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Putting the Human Touch Back in Self-Service: Exploring Customer Perceptions of Augmented Self-Services at Physical Touchpoints
Authors: André Haff (Paderborn University, Germany), Nancy V. Wünderlich (Paderborn University, Germany)
Service providers aim to provide a seamless experience across the different channels a customer uses along his/her customer journey (Neslin et al., 2006; Lemon & Verhoef, 2016). Channel integration, the degree to which the channels of a provider interact, has been shown to positively impact service quality perceptions and to reduce perceived risk (Avery et al., 2012; Herhausen et al., 2015). Most recently, firms augment physical self-service channels with personal contact channels such as ATMs with the option of virtual teller assistance via live-video streaming (DBS, 2017).
Research on channel integrationhas focused primarily on the integration of online and offline self-service channels (Bendoly et al. 2005; Herhausen et al., 2015), but has not looked at the integration of self-services and personally delivered service types (Schumann et al., 2012) at physical touchpoints such as in video teller machines (DBS, 2017). Self-service and personally delivered services differ in the benefits they offer. Personally delivered services offer social value (Giebelhausen et al., 2014), self-services can increase the efficiency and productivity of the service task (Meuter et al., 2000). Studies indicate that technology infusion in service encounters can lead to lower rapport in employee-customer interactions (Giebelhausen et al., 2014). Also, individual preferences for personal service types have been shown to negatively impact self-service usage (Bitner et al., 2002). However, the customer perception and adoption of self-services that have been augmented with personal contact has not been explored. Thus, this research addresses the following questions: How do customers perceive augmented self-service terminals? To what extent do typical perceived downsides and benefits of personal and self-service persist?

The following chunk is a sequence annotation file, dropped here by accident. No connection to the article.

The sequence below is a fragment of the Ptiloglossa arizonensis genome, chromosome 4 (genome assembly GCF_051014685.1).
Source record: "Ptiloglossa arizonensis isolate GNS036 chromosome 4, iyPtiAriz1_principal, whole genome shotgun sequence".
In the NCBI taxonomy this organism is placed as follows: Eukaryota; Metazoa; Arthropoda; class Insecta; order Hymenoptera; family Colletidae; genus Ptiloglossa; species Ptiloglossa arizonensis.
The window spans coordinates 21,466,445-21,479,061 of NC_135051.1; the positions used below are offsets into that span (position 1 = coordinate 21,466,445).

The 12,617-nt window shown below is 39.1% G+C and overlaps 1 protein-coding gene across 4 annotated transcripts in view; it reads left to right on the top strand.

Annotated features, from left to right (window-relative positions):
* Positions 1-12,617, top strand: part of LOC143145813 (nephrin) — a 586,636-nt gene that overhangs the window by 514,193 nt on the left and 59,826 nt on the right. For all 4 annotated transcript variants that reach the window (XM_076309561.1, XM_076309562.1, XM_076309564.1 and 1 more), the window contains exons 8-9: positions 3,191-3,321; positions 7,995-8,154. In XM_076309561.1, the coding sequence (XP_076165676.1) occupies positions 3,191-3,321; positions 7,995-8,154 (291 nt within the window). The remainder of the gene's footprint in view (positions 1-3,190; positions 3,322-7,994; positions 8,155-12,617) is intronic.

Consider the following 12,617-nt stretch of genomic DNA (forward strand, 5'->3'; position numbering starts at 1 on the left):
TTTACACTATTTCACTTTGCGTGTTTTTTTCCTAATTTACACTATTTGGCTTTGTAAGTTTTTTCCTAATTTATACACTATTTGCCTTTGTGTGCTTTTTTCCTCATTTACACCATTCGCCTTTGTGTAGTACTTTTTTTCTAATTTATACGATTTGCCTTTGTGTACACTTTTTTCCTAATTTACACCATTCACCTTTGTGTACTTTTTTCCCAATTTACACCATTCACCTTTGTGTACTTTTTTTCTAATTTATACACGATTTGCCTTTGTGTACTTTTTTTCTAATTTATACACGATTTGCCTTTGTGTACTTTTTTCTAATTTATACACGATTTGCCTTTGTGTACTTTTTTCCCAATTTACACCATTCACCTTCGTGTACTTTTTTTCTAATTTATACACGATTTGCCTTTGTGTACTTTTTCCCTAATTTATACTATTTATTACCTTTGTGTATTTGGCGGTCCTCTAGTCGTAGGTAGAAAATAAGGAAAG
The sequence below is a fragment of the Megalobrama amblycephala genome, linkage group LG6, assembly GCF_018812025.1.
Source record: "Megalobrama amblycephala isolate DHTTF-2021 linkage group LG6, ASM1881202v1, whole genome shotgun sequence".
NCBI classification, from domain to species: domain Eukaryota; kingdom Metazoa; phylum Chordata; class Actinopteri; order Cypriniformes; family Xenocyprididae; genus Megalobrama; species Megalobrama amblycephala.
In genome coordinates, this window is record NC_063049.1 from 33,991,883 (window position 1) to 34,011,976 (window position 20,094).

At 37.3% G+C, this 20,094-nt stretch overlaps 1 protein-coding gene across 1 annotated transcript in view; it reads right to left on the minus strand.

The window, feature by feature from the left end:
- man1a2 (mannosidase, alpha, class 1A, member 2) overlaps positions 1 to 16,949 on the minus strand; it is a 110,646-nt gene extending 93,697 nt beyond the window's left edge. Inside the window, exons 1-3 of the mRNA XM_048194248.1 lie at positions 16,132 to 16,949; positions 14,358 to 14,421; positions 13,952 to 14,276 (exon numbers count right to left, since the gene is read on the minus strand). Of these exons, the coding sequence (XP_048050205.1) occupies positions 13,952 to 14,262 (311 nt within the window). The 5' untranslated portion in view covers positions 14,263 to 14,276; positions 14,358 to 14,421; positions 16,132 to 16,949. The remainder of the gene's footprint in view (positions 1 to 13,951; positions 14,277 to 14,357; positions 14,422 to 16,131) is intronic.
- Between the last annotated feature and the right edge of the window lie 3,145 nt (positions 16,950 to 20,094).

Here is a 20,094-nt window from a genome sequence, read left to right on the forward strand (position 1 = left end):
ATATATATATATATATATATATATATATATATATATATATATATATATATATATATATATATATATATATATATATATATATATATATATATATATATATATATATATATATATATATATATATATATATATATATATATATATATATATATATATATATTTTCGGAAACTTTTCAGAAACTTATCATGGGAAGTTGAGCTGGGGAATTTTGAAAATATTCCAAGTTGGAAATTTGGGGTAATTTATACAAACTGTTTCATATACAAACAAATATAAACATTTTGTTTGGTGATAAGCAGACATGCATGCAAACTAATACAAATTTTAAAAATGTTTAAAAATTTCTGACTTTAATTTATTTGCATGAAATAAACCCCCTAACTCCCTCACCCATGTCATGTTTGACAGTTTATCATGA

We conducted semi-structured qualitative interviews regarding the newly implemented real-time video consulting service in a ticket vending machine (TVM) of a German railway company. To cover all stages of the implementation of the new service, we carried out a total of three studies. We interviewed 13 participants based on scenario-descriptions of the new feature of the TVM in January 2018, 11 participants directly after they used a prototype of the new TVM in November 2018 and 10 users of the technology after the official launch between January and February 2019. We analysed the audio-recorded transcripts using qualitative content analysis (Mayring, 2010). The results of the studies show that customers mainly have positive perceptions regarding the touchpoint-based channel integration, evaluating the introduction as innovative. However, some participants did not evaluate the integration as positive due to an expected loss of efficiency and unwanted social contact. We will conduct and analyse appr. 15 more interviews until April 2019. Results will be ready for presentation at Frontiers.